that the Reformed by way of Calvin, and the Romans have in common that they identify the Image of God is revealed in the Law of God. That law was written in the heart of adam, but with the fall that image became like a shattered mirror. the Image is for all intents and purposes ruined, even though we can see bits and pieces of it in things such as “natural law” (as defined by saint thomas aquinas).

    So in that case the way back to Paradise is to reconform mankind to the Law of God. The purpose of the gospel and regeneration is to do exactly this.

    Can you see how this starting point, if in fact the Lutherans are correct in their observation about the other groups, would make a huge difference in how the respective theologies play out ?

    You can find more on this in the Lutheran Confessions, in the Apology/Defense of the Augsburg Confessions at http://www.bookofconcord.com

    Let me know if you have other questions. fwsonnek@gmail.com

    Liked by 1 person

  60. D.G. Hart: Several items are worth noting in this quotation. First is Warfield’s notion that Reformed Protestantism is not content with faith alone but embarks upon a deeper quest to find the origins of this faith. He does not explain here what this quest looks like, but his could be an argument in favor of the kind of introspection that experimental Calvinists like Edwards and Piper favor.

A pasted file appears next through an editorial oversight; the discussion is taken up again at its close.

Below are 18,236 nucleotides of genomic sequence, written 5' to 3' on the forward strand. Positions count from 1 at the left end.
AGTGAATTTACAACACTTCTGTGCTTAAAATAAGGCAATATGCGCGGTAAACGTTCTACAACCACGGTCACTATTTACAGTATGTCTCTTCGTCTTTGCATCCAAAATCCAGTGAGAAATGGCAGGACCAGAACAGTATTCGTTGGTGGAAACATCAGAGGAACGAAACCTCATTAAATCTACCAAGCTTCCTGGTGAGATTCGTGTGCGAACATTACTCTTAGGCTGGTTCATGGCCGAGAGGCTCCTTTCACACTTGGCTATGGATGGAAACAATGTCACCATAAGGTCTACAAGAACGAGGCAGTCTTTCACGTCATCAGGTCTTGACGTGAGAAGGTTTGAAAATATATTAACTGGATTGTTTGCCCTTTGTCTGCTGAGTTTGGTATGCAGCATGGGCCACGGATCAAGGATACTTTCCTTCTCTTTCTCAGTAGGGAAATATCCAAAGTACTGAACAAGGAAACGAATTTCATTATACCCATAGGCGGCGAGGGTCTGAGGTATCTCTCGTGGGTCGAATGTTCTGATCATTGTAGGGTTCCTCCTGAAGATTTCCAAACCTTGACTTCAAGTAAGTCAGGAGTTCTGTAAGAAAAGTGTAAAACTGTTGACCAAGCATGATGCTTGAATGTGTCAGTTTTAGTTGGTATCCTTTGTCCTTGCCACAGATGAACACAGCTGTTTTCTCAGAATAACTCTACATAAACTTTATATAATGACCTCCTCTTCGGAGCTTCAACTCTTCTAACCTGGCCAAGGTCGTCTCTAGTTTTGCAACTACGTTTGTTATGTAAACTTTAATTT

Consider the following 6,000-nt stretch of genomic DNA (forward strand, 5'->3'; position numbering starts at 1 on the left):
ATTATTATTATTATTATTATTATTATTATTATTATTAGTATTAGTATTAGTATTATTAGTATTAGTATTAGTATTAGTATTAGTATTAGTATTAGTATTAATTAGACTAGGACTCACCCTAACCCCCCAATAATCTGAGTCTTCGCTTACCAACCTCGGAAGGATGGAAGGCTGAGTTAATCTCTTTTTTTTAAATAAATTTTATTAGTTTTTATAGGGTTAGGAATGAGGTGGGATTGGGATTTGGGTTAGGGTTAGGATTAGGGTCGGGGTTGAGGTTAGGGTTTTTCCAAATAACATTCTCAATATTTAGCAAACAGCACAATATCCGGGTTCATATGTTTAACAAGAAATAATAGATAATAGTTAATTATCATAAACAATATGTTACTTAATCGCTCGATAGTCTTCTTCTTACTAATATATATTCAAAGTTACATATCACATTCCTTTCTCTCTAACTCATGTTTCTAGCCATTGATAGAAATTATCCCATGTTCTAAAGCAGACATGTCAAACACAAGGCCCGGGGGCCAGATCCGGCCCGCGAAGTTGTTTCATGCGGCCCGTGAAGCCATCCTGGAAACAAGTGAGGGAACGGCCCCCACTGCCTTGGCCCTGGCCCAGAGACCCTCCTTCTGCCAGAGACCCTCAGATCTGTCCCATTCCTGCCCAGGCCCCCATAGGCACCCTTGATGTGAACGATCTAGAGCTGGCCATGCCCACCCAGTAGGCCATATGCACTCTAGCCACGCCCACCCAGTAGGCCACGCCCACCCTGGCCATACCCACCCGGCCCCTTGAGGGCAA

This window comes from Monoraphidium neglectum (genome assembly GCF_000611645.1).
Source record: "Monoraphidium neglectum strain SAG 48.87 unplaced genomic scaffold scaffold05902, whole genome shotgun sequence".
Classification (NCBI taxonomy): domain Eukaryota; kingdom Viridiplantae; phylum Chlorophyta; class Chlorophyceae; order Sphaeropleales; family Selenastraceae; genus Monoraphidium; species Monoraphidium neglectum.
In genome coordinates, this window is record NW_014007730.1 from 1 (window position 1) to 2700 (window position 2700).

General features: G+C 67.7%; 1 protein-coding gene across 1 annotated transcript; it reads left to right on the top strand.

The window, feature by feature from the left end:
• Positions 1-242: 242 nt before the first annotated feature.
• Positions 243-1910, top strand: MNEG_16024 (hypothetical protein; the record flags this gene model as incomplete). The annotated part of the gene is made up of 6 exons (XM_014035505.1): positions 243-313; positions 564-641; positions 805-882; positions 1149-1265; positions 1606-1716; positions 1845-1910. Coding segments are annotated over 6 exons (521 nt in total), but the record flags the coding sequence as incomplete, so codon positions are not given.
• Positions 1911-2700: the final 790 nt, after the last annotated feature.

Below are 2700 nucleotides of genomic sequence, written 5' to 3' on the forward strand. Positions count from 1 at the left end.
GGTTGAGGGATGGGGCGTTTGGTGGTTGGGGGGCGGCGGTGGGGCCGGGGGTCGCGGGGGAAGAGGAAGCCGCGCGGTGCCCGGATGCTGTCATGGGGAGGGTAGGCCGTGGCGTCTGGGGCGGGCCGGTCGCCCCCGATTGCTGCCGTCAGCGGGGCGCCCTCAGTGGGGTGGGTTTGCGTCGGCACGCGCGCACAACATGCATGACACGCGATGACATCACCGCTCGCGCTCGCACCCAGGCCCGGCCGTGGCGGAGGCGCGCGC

RS: The word “experimental” is also something like the word “practice” or “practical” which has the idea of actually doing or practicing the faith. So experimental Calvinists is simply those who live out the faith. As to this deeper quest, to be in line with Luther himself one must look for something deeper than justification by faith alone to be biblical. The only way that justification by faith alone makes sense is in the broader teaching of justification by grace alone and to the glory of God alone. The purpose of justification by faith alone is to defend justification by grace alone to the glory of God alone. Warfield was right.


  61. If you can have eternal life and then lose it before you even get to the next age by losing your faith, then it seems that the “objective universal justification” supposedly obtained at the cross is not nearly so presence as “union” defined in terms of Christ’s indwelling presence in faith. We are back to the false gospel of Osiander.

    Check out Truman’s essay against the Finnish interpretation of “union”